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Looking over Rock, Paper, Scissors. C++ from a beginning programmer prompted me to think about how I'd program this simple game in C++. The RockPaperScissors class contains the essential features of printing and evaluating each round of the game, as well as generation of randomly selected moves. I didn't encode a player input because that didn't seem too interesting; instead the sample program just plays 20 rounds against itself and prints the result of each. No statistics are gathered or stored.

One feature that does exist is that there is a #define to select whether the classic game or the enhanced "Rock-Paper-Scissors-Lizard-Spock" version is used. (With a bit more work, which I chose not to invest, one could allow for a fairly generic \$n\$-ary relation as the basis of the game.) The other feature worth noting is that the operator< is deliberately private because the \$<\$ operation implemented here does not represent a partially ordered set because the operation is not transitive. In simple terms, we would normally expect that \$(a < b) \land (b < c) \implies (a < c)\$ but this is expressly not true here.

I'd be interested in comments on those or any other design decisions or implementation details.

#include <iostream>
#include <string_view>
#include <array>
#include <stdexcept>
#include <random>

// define ENHANCED to non-zero for enhanced version with Spock, Lizard
#ifndef ENHANCED
#define ENHANCED 0
#endif

class RockPaperScissors 
{
public:
    RockPaperScissors(std::size_t num) {
        if (num >= words.size()) {
            throw std::range_error("invalid choice");
        }
        choice = num;
    }
    static RockPaperScissors random();
    const std::string_view& vs(const RockPaperScissors &b) const;
    friend std::ostream& operator<<(std::ostream& out, const RockPaperScissors &rps);
private:
    bool operator==(const RockPaperScissors &b) const;
    bool operator<(const RockPaperScissors &b) const;
#if ENHANCED
    static constexpr std::array<std::string_view, 5> words{ "Rock", "Paper", "Scissors", "Spock", "Lizard", };
#else
    static constexpr std::array<std::string_view, 3> words{ "Rock", "Paper", "Scissors" };
#endif
    static constexpr std::array<std::string_view, 3> results{"LOSE", "TIE", "WIN" };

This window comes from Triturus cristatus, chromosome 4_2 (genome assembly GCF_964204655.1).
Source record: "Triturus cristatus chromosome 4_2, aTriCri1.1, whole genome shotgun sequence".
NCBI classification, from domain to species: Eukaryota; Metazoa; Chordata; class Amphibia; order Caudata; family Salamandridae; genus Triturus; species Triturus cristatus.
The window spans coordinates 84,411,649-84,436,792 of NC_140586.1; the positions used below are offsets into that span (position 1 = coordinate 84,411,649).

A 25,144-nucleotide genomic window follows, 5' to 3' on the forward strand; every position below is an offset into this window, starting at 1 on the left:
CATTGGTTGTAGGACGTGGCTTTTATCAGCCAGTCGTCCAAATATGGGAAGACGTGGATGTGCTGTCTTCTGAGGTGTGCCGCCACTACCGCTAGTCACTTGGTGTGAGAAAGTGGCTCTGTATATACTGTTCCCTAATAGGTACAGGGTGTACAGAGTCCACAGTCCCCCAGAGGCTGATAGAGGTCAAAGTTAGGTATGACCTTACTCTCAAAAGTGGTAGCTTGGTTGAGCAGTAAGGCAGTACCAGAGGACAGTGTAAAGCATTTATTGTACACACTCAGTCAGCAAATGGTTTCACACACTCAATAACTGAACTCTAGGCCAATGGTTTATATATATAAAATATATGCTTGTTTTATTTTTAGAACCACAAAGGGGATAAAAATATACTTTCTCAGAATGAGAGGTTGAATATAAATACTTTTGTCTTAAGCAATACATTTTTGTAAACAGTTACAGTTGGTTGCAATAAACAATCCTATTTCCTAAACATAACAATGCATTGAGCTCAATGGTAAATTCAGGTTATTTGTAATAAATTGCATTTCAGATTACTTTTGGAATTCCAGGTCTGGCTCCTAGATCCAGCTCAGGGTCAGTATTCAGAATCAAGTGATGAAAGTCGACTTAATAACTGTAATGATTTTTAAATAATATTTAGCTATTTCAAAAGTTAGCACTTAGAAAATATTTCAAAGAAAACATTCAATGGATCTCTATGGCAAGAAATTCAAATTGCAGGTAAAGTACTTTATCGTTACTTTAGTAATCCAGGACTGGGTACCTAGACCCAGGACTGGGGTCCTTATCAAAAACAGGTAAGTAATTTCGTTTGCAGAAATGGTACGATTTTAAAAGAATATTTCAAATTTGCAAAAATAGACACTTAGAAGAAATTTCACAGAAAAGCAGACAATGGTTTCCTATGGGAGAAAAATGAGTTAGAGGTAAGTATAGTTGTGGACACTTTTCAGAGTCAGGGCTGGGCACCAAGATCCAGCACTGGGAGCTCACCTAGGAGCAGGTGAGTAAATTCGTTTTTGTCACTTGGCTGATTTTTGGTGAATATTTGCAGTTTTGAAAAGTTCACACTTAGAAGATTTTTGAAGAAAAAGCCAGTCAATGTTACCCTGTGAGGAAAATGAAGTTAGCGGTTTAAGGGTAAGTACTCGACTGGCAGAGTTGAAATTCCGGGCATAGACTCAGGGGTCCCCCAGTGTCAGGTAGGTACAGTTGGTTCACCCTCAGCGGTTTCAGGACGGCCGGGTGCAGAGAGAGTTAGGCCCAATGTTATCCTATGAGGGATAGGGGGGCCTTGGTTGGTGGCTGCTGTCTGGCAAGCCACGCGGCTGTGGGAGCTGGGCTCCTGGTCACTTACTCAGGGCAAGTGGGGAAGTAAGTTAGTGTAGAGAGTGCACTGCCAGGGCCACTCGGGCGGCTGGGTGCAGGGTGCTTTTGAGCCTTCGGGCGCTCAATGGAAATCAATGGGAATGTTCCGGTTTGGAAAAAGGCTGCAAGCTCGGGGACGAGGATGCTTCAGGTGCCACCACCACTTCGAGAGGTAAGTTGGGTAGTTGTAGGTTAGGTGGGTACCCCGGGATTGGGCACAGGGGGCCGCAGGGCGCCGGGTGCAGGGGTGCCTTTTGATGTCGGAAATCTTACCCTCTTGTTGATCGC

std::size_t choice;
};

std::ostream& operator<<(std::ostream& out, const RockPaperScissors &rps) {
    return out << rps.words[rps.choice];
}

RockPaperScissors RockPaperScissors::random() {
    static std::random_device rd;
    static std::mt19937 gen{rd()};
    static std::uniform_int_distribution<> dis(0, RockPaperScissors::words.size()-1);
    std::size_t which{static_cast<std::size_t>(dis(gen))};
    return RockPaperScissors{which};
}

bool RockPaperScissors::operator==(const RockPaperScissors &b) const {
    return choice == b.choice;
}

bool RockPaperScissors::operator<(const RockPaperScissors &b) const {
    return (choice + 1) % words.size() == b.choice || (choice + 3) % words.size() == b.choice;
}

const std::string_view& RockPaperScissors::vs(const RockPaperScissors &b) const {
    if (*this == b) {
        return results[1];
    } else if (*this < b) {
        return results[0];
    }
    return results[2];
}

int main()
{
    for (int trials = 20; trials; --trials) {
        auto a = RockPaperScissors::random();
        auto b = RockPaperScissors::random();
        std::cout << a << " vs. " << b << ": " << a << " " << a.vs(b) << "S!\n";
    }
}
\$\endgroup\$
  • \$\begingroup\$ the-big-bang-theory.com/rock-paper-scissors-lizard-spock \$\endgroup\$ – Martin York Feb 19 at 23:10
  • \$\begingroup\$ int trials... unsigned int trials maybe? \$\endgroup\$ – Dair Feb 20 at 0:14
  • \$\begingroup\$ Were you trying to golf your for loop a bit or why the somewhat unusal design? \$\endgroup\$ – yuri Mar 12 at 17:30
  • 1
    \$\begingroup\$ I see nothing unusual about the for loop. \$\endgroup\$ – Edward Mar 12 at 17:34

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